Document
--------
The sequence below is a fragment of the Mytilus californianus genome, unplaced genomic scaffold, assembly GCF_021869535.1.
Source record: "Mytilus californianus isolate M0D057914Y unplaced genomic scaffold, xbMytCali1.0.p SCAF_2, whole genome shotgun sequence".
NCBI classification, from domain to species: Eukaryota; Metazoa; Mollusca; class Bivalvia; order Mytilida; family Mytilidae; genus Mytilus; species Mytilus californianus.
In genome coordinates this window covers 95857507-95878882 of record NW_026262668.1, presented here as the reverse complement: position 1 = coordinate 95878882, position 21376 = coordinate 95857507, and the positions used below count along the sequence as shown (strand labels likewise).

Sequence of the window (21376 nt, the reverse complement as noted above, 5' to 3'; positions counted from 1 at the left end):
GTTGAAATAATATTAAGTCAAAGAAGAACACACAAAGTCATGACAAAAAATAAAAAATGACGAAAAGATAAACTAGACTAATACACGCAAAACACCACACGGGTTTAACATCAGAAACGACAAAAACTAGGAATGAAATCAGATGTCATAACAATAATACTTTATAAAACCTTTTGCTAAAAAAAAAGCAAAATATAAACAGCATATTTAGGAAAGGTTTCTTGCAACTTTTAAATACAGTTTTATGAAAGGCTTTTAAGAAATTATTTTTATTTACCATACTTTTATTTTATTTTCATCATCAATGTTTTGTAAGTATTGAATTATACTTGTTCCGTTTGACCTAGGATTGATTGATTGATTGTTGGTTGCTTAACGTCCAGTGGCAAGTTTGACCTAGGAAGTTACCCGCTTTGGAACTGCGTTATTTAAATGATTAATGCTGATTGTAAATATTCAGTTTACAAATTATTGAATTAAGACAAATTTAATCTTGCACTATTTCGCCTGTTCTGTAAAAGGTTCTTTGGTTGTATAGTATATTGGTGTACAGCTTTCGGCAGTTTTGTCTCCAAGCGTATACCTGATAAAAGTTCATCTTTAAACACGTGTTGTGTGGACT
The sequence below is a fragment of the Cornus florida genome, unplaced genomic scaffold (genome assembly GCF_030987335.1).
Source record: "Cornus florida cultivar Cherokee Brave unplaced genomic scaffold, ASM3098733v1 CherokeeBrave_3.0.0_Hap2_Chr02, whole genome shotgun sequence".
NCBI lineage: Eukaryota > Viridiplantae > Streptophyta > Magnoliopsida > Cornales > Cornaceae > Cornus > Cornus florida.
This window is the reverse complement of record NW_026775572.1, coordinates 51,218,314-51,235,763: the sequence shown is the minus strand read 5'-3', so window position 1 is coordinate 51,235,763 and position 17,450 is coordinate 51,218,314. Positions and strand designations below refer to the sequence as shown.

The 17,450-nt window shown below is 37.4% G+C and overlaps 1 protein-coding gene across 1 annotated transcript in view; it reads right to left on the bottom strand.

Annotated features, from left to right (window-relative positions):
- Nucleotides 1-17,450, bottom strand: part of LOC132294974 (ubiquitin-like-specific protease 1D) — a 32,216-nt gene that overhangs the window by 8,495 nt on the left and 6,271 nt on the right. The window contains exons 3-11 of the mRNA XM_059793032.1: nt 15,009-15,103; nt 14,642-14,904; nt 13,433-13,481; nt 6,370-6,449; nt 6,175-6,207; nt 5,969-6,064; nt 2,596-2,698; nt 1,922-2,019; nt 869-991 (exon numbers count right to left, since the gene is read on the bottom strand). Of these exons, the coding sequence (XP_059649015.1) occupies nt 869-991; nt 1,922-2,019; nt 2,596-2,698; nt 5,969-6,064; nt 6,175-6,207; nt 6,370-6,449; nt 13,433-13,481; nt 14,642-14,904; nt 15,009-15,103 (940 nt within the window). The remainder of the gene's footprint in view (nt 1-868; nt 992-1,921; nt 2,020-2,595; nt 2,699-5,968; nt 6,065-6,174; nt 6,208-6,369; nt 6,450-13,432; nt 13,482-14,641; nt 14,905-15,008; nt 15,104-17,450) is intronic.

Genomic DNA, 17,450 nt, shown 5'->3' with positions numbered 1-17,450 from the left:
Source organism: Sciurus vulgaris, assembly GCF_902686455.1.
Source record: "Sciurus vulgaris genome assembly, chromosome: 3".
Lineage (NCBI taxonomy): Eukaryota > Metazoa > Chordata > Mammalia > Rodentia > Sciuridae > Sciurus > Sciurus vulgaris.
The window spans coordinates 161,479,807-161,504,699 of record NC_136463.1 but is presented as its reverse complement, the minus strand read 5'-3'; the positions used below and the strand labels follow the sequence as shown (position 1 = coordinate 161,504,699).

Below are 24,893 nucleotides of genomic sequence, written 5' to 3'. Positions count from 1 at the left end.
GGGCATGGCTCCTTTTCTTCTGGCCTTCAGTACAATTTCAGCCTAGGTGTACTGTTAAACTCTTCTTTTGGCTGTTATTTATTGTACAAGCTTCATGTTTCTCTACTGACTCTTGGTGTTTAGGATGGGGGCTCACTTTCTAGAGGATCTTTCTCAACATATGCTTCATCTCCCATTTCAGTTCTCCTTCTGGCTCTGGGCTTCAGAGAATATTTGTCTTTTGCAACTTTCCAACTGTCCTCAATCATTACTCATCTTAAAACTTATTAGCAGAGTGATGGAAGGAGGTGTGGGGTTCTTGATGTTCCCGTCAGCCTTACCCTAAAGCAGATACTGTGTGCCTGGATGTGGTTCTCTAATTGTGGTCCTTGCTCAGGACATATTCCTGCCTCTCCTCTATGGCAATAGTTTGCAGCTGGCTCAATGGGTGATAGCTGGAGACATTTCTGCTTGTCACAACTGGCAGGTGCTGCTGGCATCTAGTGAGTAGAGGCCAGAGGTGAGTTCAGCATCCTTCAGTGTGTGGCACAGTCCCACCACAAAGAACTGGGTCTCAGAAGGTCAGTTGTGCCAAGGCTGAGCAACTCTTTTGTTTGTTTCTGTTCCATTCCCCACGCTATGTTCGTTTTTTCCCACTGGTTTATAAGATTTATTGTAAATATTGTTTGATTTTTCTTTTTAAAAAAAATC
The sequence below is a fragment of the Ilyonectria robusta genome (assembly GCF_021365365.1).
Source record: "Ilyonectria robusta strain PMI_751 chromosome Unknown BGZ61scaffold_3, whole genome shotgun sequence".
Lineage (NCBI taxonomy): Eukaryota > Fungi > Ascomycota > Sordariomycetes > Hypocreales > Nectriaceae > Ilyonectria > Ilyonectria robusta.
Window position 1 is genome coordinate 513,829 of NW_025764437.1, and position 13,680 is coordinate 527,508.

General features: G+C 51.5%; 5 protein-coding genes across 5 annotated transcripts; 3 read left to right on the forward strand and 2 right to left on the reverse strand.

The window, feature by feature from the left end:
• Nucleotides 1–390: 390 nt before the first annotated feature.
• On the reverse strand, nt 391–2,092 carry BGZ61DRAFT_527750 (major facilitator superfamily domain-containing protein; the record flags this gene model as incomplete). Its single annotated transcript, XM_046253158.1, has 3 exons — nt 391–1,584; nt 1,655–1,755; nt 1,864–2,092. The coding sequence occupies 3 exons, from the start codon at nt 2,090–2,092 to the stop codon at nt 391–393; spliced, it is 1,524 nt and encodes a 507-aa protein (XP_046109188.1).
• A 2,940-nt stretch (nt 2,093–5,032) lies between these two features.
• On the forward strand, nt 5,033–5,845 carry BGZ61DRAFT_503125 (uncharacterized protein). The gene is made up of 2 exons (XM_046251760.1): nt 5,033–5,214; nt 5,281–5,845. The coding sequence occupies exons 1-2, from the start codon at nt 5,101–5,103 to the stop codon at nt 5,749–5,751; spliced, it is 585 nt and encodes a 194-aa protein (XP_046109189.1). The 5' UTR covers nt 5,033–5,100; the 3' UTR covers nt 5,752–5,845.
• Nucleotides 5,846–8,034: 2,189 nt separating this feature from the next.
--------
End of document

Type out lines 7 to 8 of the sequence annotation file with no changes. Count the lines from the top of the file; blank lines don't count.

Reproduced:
The sequence below is a fragment of the Cornus florida genome, unplaced genomic scaffold (genome assembly GCF_030987335.1).
Source record: "Cornus florida cultivar Cherokee Brave unplaced genomic scaffold, ASM3098733v1 CherokeeBrave_3.0.0_Hap2_Chr02, whole genome shotgun sequence".